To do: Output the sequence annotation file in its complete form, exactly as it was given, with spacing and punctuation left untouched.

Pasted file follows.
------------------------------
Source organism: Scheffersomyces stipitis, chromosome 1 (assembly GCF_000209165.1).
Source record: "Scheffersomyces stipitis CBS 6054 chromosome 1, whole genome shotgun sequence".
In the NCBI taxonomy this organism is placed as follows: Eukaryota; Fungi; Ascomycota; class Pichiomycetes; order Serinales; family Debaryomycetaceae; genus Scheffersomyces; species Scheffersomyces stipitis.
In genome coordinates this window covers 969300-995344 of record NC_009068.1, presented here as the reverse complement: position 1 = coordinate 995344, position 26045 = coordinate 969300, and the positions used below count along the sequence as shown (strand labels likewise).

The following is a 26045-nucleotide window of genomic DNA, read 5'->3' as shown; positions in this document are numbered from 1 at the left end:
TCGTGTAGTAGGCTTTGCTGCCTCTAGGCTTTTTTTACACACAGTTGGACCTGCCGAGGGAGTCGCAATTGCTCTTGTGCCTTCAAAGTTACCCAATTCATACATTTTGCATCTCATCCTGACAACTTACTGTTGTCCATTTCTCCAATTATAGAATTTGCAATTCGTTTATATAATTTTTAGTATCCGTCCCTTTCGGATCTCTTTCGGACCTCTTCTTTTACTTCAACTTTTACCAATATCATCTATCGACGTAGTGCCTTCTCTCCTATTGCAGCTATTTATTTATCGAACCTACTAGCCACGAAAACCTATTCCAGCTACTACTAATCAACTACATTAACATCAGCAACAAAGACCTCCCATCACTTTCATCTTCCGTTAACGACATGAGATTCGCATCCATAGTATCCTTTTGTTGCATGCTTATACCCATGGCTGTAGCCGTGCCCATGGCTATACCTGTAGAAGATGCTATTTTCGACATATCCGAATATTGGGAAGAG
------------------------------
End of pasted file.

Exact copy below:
Source organism: Scheffersomyces stipitis, chromosome 1 (assembly GCF_000209165.1).
Source record: "Scheffersomyces stipitis CBS 6054 chromosome 1, whole genome shotgun sequence".
In the NCBI taxonomy this organism is placed as follows: Eukaryota; Fungi; Ascomycota; class Pichiomycetes; order Serinales; family Debaryomycetaceae; genus Scheffersomyces; species Scheffersomyces stipitis.
In genome coordinates this window covers 969300-995344 of record NC_009068.1, presented here as the reverse complement: position 1 = coordinate 995344, position 26045 = coordinate 969300, and the positions used below count along the sequence as shown (strand labels likewise).

The following is a 26045-nucleotide window of genomic DNA, read 5'->3' as shown; positions in this document are numbered from 1 at the left end:
TCGTGTAGTAGGCTTTGCTGCCTCTAGGCTTTTTTTACACACAGTTGGACCTGCCGAGGGAGTCGCAATTGCTCTTGTGCCTTCAAAGTTACCCAATTCATACATTTTGCATCTCATCCTGACAACTTACTGTTGTCCATTTCTCCAATTATAGAATTTGCAATTCGTTTATATAATTTTTAGTATCCGTCCCTTTCGGATCTCTTTCGGACCTCTTCTTTTACTTCAACTTTTACCAATATCATCTATCGACGTAGTGCCTTCTCTCCTATTGCAGCTATTTATTTATCGAACCTACTAGCCACGAAAACCTATTCCAGCTACTACTAATCAACTACATTAACATCAGCAACAAAGACCTCCCATCACTTTCATCTTCCGTTAACGACATGAGATTCGCATCCATAGTATCCTTTTGTTGCATGCTTATACCCATGGCTGTAGCCGTGCCCATGGCTATACCTGTAGAAGATGCTATTTTCGACATATCCGAATATTGGGAAGAG